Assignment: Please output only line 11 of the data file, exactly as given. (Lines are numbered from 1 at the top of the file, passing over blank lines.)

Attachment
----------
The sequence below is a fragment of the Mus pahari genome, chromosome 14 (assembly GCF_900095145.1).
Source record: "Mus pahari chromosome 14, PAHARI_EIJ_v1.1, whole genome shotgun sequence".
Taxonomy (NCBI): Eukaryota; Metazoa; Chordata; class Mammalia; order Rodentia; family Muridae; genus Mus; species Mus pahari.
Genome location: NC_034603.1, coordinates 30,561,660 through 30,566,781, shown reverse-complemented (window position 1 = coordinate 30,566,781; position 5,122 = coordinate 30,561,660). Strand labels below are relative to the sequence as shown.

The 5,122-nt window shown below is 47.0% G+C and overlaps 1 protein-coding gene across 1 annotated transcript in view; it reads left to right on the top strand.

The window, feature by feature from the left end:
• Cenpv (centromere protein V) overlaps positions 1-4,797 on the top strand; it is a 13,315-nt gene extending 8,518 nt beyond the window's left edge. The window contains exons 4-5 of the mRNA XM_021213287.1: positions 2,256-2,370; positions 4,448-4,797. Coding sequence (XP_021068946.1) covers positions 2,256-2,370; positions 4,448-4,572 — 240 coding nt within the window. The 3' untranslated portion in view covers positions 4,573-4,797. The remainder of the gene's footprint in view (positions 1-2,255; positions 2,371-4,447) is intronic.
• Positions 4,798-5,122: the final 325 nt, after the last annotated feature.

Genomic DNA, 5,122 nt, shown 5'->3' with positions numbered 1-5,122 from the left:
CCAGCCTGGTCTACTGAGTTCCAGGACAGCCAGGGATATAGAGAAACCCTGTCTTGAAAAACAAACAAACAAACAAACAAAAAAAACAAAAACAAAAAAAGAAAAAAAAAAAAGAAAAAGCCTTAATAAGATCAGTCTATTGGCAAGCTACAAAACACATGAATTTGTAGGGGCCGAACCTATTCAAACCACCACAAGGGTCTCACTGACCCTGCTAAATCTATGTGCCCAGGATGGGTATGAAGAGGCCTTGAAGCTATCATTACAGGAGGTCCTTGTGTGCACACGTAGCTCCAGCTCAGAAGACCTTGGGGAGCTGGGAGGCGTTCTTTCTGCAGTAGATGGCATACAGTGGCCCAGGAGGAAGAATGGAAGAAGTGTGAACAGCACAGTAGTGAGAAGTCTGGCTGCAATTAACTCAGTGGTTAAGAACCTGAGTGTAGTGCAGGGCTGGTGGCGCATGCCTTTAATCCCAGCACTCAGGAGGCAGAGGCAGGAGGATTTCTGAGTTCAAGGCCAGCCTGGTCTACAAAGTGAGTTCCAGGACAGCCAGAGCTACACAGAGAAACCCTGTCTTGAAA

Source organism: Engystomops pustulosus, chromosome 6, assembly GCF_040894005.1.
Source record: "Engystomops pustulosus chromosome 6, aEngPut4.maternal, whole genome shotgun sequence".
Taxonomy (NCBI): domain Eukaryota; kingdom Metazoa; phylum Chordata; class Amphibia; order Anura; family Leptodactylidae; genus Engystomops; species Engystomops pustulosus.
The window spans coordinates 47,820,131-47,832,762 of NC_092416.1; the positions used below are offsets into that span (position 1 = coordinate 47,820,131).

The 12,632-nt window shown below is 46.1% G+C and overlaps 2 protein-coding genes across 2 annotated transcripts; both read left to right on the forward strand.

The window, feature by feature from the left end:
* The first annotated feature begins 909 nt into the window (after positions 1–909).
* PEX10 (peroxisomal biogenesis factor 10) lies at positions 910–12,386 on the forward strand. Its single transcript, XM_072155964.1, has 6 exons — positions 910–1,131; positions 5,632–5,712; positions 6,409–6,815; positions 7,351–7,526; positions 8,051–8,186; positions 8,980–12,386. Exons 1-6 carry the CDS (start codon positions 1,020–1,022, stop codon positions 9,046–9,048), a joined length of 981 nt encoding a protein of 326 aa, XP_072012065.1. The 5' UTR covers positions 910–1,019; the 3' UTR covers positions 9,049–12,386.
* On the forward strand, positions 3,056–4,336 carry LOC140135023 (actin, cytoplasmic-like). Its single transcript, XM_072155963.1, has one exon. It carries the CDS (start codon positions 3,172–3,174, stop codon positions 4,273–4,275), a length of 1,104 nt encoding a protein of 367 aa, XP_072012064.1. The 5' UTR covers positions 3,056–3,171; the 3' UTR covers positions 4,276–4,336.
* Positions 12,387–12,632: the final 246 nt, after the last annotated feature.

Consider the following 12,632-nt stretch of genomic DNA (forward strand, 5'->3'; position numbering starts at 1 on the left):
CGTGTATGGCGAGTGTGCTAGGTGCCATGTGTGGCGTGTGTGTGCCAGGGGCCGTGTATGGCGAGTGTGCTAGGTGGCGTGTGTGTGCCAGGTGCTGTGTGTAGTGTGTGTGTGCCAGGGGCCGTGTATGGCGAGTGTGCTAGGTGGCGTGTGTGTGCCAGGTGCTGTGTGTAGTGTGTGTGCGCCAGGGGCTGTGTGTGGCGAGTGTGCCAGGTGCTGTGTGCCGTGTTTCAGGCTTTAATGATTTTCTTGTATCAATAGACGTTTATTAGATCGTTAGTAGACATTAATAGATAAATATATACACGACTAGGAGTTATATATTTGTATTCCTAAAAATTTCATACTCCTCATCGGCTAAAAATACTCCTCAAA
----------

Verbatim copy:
Source organism: Engystomops pustulosus, chromosome 6, assembly GCF_040894005.1.